Monday, November 23, 2009

Short Story by Joan Baril

This story won second place in the Canadian Authors' Association (Niagara Branch) 2009 short fiction contest. It is published in Ten Stories High, a compilation of the winning stories.

By Joan Baril

I skip through the police station door, across the lobby into the back room where the policemen eat their lunches, drop the black metal lunch box on the wooden table, wave to old Sergeant McKee behind the front desk and almost bump into my father in his police uniform when I’m back out on the sidewalk.

“Steady on, lass,” he says, leaning down towards me. “Just the gal I want to see. I’ve something to say to ye, so mark ye well.”

My father always looks a bit scary in his uniform. Maybe it’s the shadow of the peaked cap that hides his cheery blue eyes. Maybe it’s the dark jacket with the golden buttons and the sergeant’s stripes that makes him seem impossibly huge. He puts his hand on my shoulder.

“Ye know that Elsie you play with?” he says. “At the Castle Confectionary on Winder Street.”

“What about her?”

“You’re to stay away from that store.”

“No-o-o.’ It comes out as a wail.

My father shakes his index finger at me. “Janet, don’t blether,” he says. “I’m telling ye for your own good—stay away from that store. The place is an outfit and that’s all ye need to know.”

Parents are such difficult people. I nod quickly, “OK, OK,” but inside, I’m boiling. When I get to the corner, I turn and yell, “You’re so mean,” but he’s gone and the double doors of the Port Arthur Police Station are swinging shut.

I kick snow clods as I walk home. I know very well why I have to stay away from the store. Even though Elsie’s father is famous in Poland and worked for a newspaper there and was a Party Zan in the war, here in Canada, he’s a bootlegger.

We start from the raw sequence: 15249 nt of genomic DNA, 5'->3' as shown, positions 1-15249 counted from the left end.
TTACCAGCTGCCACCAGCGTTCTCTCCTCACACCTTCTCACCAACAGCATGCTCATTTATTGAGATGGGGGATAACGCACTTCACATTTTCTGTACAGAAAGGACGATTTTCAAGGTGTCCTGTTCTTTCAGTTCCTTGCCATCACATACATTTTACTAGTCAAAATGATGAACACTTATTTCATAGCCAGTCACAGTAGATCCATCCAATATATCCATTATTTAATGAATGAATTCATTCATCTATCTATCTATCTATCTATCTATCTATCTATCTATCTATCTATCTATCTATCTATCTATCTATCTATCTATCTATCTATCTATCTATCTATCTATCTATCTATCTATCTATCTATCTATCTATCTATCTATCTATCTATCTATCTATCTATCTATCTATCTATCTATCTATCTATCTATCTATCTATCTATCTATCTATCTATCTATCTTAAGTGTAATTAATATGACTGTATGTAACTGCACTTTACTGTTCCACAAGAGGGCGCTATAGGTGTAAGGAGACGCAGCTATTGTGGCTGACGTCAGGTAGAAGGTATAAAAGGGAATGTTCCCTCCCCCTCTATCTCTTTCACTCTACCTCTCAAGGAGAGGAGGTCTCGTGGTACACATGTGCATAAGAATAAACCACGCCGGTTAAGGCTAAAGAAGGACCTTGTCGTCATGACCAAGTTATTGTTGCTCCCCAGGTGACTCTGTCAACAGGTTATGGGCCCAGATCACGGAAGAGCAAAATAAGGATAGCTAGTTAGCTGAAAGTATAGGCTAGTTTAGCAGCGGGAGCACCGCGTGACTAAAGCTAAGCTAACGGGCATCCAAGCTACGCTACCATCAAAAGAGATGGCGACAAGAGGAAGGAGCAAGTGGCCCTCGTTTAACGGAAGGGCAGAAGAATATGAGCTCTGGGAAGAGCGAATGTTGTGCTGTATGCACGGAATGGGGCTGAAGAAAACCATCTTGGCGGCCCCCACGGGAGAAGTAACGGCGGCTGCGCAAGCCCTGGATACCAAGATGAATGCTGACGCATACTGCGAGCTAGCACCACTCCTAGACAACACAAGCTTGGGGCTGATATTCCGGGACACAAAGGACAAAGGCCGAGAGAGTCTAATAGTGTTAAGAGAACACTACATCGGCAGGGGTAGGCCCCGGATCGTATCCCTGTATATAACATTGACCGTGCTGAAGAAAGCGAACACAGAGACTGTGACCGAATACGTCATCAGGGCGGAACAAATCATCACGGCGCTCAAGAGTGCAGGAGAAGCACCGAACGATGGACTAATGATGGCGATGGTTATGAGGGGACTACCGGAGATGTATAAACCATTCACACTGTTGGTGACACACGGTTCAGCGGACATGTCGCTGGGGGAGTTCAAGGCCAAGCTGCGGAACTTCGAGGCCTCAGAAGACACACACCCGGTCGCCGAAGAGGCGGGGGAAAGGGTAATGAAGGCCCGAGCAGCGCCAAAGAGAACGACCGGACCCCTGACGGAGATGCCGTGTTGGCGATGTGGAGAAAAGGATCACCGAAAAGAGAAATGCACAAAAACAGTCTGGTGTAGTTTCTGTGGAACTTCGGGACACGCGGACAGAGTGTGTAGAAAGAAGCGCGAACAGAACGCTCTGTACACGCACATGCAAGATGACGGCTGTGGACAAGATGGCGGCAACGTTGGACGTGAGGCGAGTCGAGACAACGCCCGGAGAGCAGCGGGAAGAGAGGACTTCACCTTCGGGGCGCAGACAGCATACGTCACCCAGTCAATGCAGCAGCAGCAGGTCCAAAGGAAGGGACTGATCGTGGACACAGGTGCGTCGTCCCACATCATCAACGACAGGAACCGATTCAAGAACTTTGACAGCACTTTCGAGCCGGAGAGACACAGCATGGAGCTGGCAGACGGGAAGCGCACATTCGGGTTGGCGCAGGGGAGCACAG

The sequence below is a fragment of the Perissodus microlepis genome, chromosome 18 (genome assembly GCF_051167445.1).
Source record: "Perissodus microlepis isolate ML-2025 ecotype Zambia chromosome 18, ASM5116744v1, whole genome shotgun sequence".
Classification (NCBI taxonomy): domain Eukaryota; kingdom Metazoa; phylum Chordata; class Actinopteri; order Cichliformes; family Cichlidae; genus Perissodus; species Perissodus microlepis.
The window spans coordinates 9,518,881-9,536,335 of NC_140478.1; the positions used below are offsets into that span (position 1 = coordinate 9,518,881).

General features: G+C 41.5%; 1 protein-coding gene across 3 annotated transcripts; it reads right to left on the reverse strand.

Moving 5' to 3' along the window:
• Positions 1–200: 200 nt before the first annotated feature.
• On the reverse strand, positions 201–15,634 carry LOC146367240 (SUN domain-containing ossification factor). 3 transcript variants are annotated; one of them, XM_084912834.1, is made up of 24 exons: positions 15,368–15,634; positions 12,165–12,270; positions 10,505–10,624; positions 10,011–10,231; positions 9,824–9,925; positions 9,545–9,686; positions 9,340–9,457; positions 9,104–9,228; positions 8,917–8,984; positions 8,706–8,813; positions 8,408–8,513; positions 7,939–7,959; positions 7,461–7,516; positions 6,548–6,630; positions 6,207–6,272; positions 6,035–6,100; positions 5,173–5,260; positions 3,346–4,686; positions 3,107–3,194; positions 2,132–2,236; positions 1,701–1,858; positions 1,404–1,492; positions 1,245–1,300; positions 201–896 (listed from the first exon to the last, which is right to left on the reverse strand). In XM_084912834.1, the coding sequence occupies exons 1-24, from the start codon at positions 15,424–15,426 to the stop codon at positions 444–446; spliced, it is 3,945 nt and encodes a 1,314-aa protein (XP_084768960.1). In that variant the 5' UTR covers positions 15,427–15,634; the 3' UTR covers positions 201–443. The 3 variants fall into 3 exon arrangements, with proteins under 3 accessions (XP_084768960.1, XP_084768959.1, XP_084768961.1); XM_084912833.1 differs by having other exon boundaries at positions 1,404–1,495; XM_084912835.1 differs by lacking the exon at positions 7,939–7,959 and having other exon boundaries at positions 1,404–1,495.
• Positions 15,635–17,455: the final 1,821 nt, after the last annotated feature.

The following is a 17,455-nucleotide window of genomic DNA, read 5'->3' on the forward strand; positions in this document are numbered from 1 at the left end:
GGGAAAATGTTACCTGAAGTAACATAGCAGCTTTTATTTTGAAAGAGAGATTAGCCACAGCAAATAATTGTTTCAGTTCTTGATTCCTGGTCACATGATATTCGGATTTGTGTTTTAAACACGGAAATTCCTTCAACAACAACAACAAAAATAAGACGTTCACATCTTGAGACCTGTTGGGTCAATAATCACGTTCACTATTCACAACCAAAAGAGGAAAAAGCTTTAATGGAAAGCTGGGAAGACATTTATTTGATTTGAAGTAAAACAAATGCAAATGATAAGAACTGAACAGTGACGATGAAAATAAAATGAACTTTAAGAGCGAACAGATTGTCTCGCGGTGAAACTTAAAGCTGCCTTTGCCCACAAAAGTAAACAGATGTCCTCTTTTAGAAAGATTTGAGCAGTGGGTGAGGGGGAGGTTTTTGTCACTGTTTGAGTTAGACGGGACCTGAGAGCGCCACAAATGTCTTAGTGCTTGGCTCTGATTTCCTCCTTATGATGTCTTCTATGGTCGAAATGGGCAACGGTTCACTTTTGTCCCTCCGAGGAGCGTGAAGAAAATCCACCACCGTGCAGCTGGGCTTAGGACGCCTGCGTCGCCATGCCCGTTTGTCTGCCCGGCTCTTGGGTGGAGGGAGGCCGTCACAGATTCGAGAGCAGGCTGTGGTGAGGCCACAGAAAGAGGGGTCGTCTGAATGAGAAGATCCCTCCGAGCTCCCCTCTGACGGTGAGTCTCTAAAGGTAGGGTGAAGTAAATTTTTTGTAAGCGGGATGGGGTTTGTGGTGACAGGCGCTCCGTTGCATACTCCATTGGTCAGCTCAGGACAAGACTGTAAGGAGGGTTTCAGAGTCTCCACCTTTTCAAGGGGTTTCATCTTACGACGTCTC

Elsie Dolinski and I became friends three weeks ago when she arrived in our grade three class. She’s a fairy girl with sky blue eyes and spun gold hair that wisps across her face. Last week, when it first snowed, she came to school in a white coat with fur trim, white leggings and carrying a white fur muff. She looked as if she’d stepped off the shelf of the Eaton’s doll department.

The first time I go to Elsie’s place, we play cut-outs in the big kitchen behind the store. We set our Princess Elizabeth paper dolls on the stairs leading to the bedrooms above. Her mother, a tiny woman with yellowish grey hair in a roll around her head, bustles back and forth from the store to tend to something on the stove. She was a writer in Poland, Elsie tells me, and wrote children’s books but now she’s a storekeeper with a big blue apron over her flowered dress. For some reason, she calls me Liddle.

“Here you, Liddle,” she says, setting a cup on the table. “Nice you visit my Elsie. Sit, sit and drink this.”

I lift the milky brown liquid to my lips breathing in a magical spicy aroma.

“What is it?” I whisper to Elsie


The first I’ve tasted. We only have tea at home and I’m seldom allowed a sip. The forbidden drink tastes dark and woody but I swallow it all. I feel I’ve passed an important test. I’m a grown up at last. Wait till my sister hears about this, I think. Meanwhile Mrs. Dolinski is ripping the cellophane from a double pack of Sally
Ann cakes. She gives one to each of us. Heaven.

On the next visit, Elsie takes me into the basement, reached from a trap door hidden beneath the kitchen rug. Tiny steps curve down into a stone cellar. Even though the windows are half-blocked with snow, the sunlight weaves a few pale patterns on the floor giving us enough light to see. I look around the deep stone box. It’s like the cave of a mountain troll. In the shadows at one end, the furnace stretches out its many arms, and, at the other end, a tower of wooden crates rises to the ceiling. Blue and white bottles on a side table wink at us in the snowy light. But the most interesting items are the five roly-poly wooden barrels, almost as high as me, lined up down the centre of the room. The barrels look like five fat dwarfs. The top of each one is covered with a square of black fabric.

I lift a cloth and lean over the circle of darkness. The smell is thick and sweet, like cough medicine. The liquid comes almost to the top, inky bluish black and shimmering slightly as if an invisible hand is stirring from below. A few tiny bubbles bob up and I quickly drop the cover.

Isn’t this against the law?” I say to Elsie trying not to sound suspicious. I know all about the bootlegging of wine because I often listen in as my father discusses it with his policeman friends.